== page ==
After the opening keynote, the 100+ attendees split up into breakout areas with topics voted upon by the group.   I attended a session that was billed as “Professional Branding and Managing an Online Presence.”  I didn’t really know what to expect but, if my memory serves me correctly, the 20 or so people in our group started talking about how using social media can build an on-campus presence.  Allison Stinson from Merrimack College spoke about their Pic[ture] of the Day.  Students, Faculty and Staff can submit a photo with some relevance to the school.  One picture is chosen each day (and linked off the institution’s home page).  Allison stated this daily activity had driven traffic to their website and, more importantly, created a buzz on campus.  I thought it was a great idea and lamented there was no repository of social media ideas that individuals could tap into.  Heads began to nod and we all began to brainstorm such a site.  What about developing an administered blog?  A Website? 

After lunch we reconvened into our incubator setting, broke down into subgroups and continued to fine-tune the idea.  We came up with a name—satechSHARE—registered its domain and created a Twitter account.  The impressive aspect of our endeavor was how a gathering of total strangers were able to quickly come together, agree on a direction, and begin to implement it.  There was no grandstanding, no posturing, no glory-seeking.  It was all for one and one for all.  I had never encountered such a collective experience.  We were bees in a hive; ants in a colony with one sole purpose.

Fast forward—there is still work to be done for satechSHARE to become a viable tool for student affairs administrators.  We are hoping to have a finished product by the end of Fall 2012.  The notecards I sent to a number of the main contributors to this idea summarized our experience and expressed my joy of being part of such a collaborative group.  In my 30+ years in this field I have never been involved in such an intense, time constrained undertaking.  I think the saying is catching lightning in a bottle.  We surely did and I wanted to share my euphoria, my glee with these individuals.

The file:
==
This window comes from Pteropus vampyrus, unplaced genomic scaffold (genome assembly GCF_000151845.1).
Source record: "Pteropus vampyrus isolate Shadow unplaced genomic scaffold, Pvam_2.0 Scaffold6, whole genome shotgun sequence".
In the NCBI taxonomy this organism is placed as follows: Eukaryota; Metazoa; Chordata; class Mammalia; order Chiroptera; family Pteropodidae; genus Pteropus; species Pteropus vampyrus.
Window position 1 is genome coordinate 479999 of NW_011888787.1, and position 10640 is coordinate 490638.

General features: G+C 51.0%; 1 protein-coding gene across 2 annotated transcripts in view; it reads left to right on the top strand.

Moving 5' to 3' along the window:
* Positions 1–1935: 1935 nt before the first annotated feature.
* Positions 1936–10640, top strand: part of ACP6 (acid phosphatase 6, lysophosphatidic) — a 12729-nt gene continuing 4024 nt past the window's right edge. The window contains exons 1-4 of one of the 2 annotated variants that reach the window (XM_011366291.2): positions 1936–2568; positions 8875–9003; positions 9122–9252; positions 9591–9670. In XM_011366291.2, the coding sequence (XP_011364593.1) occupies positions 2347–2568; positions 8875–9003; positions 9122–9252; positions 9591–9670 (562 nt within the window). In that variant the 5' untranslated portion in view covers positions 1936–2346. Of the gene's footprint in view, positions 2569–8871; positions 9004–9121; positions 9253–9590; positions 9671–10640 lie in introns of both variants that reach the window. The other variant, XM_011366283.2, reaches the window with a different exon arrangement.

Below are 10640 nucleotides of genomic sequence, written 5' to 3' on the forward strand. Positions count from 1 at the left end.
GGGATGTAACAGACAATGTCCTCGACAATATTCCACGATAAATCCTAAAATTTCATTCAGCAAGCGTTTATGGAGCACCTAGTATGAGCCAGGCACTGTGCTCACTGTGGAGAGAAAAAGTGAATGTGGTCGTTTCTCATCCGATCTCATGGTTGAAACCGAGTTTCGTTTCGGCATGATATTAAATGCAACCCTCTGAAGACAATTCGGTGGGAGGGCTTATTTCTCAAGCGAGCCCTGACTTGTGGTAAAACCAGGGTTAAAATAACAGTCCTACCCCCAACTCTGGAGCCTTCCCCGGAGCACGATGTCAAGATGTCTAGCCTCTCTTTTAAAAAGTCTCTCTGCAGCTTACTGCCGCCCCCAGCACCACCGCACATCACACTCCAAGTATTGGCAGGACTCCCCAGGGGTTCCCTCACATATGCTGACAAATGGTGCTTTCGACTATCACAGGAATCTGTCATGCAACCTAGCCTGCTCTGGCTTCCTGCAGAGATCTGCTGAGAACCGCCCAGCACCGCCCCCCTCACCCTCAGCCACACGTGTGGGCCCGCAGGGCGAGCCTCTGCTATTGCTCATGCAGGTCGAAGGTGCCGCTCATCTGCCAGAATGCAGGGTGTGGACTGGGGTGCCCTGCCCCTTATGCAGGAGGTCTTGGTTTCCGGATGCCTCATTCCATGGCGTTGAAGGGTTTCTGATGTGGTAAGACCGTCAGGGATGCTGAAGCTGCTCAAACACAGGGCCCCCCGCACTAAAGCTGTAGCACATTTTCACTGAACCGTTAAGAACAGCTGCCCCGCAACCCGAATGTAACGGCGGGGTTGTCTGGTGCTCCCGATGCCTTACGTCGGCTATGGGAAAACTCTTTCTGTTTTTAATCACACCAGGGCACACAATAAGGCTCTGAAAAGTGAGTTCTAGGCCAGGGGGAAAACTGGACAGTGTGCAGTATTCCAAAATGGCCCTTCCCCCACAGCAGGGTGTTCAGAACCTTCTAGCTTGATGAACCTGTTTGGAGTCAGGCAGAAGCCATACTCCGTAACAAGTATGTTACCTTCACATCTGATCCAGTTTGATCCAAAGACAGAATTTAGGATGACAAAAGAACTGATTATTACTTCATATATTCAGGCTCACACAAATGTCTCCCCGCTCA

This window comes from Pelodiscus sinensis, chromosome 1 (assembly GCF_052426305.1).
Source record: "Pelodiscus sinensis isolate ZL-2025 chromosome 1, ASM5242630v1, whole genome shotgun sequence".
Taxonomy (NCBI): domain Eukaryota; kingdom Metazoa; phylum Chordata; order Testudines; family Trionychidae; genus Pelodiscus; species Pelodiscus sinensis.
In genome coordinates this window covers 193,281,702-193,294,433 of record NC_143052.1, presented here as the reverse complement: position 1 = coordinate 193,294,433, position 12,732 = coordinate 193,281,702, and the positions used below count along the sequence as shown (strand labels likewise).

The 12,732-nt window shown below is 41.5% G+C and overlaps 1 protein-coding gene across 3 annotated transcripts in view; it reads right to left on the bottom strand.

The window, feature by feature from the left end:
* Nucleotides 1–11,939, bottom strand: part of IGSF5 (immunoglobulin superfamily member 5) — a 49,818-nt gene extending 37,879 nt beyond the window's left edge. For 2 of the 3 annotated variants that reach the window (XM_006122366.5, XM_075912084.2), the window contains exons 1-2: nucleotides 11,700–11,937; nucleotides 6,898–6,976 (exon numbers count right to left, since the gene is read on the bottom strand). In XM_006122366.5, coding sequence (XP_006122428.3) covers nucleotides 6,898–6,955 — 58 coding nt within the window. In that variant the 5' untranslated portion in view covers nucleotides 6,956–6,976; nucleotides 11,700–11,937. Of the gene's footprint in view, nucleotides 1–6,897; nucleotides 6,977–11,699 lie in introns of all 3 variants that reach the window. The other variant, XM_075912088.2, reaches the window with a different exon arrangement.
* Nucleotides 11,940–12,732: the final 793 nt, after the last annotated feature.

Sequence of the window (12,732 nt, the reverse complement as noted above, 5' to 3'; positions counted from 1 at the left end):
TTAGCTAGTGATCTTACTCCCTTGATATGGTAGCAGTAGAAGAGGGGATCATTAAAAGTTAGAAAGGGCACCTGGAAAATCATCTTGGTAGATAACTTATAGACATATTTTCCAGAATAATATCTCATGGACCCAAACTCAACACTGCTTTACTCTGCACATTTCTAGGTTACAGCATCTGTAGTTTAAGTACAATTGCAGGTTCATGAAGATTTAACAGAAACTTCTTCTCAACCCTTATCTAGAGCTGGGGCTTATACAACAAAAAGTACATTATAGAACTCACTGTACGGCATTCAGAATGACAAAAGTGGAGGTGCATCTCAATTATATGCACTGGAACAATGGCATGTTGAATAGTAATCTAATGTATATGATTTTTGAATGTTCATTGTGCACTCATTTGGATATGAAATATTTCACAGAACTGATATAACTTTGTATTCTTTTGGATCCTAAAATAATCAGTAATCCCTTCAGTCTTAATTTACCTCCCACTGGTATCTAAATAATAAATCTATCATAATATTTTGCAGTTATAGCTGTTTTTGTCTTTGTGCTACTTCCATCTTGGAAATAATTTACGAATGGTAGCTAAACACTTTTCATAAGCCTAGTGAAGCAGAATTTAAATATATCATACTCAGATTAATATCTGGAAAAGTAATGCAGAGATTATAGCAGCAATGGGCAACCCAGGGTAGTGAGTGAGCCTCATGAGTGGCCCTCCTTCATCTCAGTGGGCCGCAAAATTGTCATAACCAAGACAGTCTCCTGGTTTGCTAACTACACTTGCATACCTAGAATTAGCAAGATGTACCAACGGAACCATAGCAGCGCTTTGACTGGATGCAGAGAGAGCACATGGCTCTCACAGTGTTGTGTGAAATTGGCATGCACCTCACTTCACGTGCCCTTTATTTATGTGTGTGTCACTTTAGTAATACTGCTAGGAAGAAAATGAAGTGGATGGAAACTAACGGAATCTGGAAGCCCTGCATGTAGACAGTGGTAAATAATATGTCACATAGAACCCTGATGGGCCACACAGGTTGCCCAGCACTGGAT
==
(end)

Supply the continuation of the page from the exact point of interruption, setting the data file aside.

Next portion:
Sunday, August 5, 2012

Hug Your IT - Entry #15

I have always had good relationships with IT staff.  Even though people on campus feel I can solve any technology problem I am always knocking at the IT office door pleading for assistance.  It can be something simple or more involved and complex, but no matter what situation I present to them I am always welcomed with a smile and a “let me take a look” attitude.  My most recent batch of notecards went to my campus’ IT threesome as well as a member of the somewhat imperceivable IT presence at the main Storrs Campus of the University.

Here is one of my patented terrible analogies—both times I have visited Paris the French have been very nice and accommodating.  They overlooked my pitiful language skills.  They were gracious.  They smiled.  My experiences were always positive.  The reasons—I wasn’t demanding, nor did I treat them as inferiors or with contempt or impatience.  Do you see where I’m going with this?  How many times have you been in a meeting or having a casual conversation with a colleague and as soon as the discussion turns to tech support an emptiness engulfs your space?  Nearby plants begin to wither.  Dogs begin to howl in the moonlight.  Think of the effect Dementors have on Harry Potter.  It’s almost an Olympic sport—the IT Dehumanization Clean and Jerk.  Why is this attitude so prevalent on our campuses (and probably in the corporate world as well)?  I’ve never figured that one out.  Maybe it’s a function of the frustrations we have with the ever-expanding technology in our work-day world.  “How do I mail merge this document?”  “I can’t open my flash drive!”  “I need this database up and running yesterday!!”  “The %#&!@ computer crashed…again!”  Technology, in all its faceless glory, has no identity except for the IT staff member with the big red target on their back.  All the irritation, annoyance and dissatisfaction now has somewhere to be redirected.  But we are talking about human beings with feelings and needs, people who want to be included as part of the team, not as an add-on contracted vendor.  I’ve always found IT personnel helpful and ready to assist.  My secret?  I don’t send off an arrogant or demanding email.  I use the telephone or my feet for an in-person visit.  I ask, nicely, for their assistance.   And, more times then not, voila, we are in sync and in business.

My notecards wanted to convey my thanks for all the assistance I have received during my time at the University.  Whether large, more involved projects or small, one-time fix-me-ups, my life as an administrator is that much easier because of the IT staff.  So, go out and hug an IT staff member today!  Tweet about it at @istudentaffairs.